Psychasthenia: The Care of the Self

Architectural installation. 40ft (l) x 25ft (w) x 10.2ft (h). Glass, light filter, steel, 30 tons of soil, trees, bushes, flowers, grass. 1999-2007
An architectural enclosure made of filtered glass walls contains a ‘night time’ park/garden made entirely from live plants and soil. The filtered glass creates an artificial nighttime within the space in the daylight hours where viewers only see themselves and their surroundings reflected in the dark surfaces of the glass. Inside the installation, viewers can see through the glass and observe the outside without being seen. Leading into the piece is a 7m long octagonal corridor that fades from beige to black.

This is both a sci-fi quotation and a practical light-lock. The interior architecture is made by trees, bushes, smaller plants, grass and soil in different levels and formations, creating a system of paths and areas with different degree of seclusion or openness. Moving through the space, the viewer becomes part of a sexualized cruising economy in relating to other bodies in the space. As with Åsdam’s other architectural installations, Psychasthenia: The Care of the Self deals with spaces that are part of the unconscious of the city while also facilitating a social space for the viewers to become part of the installation’s narrative themselves.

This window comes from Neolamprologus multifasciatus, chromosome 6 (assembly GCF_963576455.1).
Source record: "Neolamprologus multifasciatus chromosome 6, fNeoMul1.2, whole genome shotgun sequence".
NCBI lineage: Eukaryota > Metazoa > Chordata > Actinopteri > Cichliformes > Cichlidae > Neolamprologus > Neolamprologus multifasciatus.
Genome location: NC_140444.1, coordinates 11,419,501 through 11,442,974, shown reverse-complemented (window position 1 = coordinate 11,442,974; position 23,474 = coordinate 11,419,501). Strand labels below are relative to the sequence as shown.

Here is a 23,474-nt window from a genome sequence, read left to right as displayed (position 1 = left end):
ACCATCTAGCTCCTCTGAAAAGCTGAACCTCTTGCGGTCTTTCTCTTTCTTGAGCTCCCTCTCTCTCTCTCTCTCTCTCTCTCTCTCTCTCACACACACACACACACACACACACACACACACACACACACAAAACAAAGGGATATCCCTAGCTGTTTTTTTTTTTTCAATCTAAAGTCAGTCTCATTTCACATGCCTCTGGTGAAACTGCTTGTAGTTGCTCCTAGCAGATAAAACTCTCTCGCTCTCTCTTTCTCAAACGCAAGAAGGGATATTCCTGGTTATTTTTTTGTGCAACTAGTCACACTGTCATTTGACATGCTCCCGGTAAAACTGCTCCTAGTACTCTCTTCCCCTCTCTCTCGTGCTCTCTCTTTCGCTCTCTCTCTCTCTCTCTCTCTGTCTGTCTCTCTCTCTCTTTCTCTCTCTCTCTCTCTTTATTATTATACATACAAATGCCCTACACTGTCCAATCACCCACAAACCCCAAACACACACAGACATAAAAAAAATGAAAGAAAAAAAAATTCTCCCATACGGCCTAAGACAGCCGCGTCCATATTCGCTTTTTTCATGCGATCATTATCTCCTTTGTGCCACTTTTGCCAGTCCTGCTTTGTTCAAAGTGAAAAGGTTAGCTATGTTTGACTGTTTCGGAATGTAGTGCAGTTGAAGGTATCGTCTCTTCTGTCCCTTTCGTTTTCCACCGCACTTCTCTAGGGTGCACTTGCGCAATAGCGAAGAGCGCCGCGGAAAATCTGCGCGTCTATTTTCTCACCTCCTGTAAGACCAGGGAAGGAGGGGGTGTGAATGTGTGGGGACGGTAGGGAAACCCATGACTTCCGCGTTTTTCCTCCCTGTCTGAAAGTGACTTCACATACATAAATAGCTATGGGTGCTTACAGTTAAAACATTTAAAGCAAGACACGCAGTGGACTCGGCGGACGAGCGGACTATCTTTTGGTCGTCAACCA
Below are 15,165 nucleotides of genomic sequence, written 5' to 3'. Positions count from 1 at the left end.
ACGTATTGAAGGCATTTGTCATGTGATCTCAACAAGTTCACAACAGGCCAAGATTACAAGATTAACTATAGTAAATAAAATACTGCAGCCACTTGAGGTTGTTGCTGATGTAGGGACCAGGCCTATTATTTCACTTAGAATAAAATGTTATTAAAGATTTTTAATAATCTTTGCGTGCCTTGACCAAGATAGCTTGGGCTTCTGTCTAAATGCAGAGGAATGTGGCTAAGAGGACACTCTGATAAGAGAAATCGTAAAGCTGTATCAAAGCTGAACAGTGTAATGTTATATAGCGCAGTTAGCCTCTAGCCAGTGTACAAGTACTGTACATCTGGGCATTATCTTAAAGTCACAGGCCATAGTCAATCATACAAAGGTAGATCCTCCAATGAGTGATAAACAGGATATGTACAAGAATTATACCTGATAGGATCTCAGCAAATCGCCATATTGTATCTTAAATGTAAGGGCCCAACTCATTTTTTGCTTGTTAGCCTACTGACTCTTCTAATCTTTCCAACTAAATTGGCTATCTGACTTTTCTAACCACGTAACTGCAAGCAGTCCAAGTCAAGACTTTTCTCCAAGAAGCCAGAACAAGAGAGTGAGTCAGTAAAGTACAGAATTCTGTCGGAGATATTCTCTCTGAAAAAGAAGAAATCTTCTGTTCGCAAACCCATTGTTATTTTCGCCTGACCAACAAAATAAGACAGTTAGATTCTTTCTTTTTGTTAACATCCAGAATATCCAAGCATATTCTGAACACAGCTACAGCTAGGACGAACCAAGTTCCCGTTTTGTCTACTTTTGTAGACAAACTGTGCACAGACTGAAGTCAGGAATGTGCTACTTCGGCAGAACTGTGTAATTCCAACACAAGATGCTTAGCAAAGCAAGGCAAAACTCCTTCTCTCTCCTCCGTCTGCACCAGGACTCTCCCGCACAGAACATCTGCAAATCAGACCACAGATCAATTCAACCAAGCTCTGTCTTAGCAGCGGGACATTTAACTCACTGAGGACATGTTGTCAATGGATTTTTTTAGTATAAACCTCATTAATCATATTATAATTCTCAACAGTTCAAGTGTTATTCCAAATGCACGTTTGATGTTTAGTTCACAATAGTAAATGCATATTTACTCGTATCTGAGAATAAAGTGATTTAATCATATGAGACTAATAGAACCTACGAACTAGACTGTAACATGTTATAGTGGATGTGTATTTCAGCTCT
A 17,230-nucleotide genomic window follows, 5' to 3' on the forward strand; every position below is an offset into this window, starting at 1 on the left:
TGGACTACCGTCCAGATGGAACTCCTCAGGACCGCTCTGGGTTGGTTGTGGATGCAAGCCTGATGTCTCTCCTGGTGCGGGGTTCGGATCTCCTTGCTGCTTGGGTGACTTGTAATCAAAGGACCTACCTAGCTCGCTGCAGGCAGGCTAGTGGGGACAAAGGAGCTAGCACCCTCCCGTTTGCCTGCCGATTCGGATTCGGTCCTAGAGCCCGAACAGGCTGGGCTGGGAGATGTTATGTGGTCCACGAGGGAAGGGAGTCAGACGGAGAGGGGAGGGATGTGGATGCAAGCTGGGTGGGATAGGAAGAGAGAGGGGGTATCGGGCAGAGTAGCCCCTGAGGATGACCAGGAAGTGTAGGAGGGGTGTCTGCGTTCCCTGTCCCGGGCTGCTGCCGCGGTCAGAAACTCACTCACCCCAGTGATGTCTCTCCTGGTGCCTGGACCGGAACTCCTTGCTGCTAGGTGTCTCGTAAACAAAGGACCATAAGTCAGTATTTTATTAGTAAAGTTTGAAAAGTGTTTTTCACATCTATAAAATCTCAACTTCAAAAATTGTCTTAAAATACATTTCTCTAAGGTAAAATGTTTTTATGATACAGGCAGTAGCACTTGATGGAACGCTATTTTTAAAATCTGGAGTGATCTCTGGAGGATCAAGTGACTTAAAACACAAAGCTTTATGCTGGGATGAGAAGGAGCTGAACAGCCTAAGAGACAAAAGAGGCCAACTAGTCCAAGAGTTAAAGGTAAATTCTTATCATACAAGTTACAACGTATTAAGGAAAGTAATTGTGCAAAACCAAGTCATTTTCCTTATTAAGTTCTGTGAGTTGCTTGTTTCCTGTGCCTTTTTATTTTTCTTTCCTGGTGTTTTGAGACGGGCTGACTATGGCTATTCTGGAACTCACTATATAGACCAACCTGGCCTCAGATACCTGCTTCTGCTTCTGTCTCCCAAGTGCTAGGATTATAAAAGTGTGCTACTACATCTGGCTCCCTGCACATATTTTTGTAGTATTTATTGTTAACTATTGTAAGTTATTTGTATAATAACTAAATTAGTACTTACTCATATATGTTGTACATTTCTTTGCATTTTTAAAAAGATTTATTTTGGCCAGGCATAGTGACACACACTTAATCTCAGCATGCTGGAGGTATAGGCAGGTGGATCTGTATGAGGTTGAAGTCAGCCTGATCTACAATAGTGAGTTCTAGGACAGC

Venice Biennial 1999
For the 1999 Venice Biennial Åsdam created the architectural installation Psychasthenia: The Care of the Self, 1999, as well as designing the exhibition environment as a whole in a response to the Pavilion’s own architecture and the ideologies implicit.

Other installations
Kunsthaus Glarus 2001
Kunsthalle Bern 2005
FRAC Bourgogue 2006
Bojimans Van Beuningen/International Film Festival Rotterdam 2007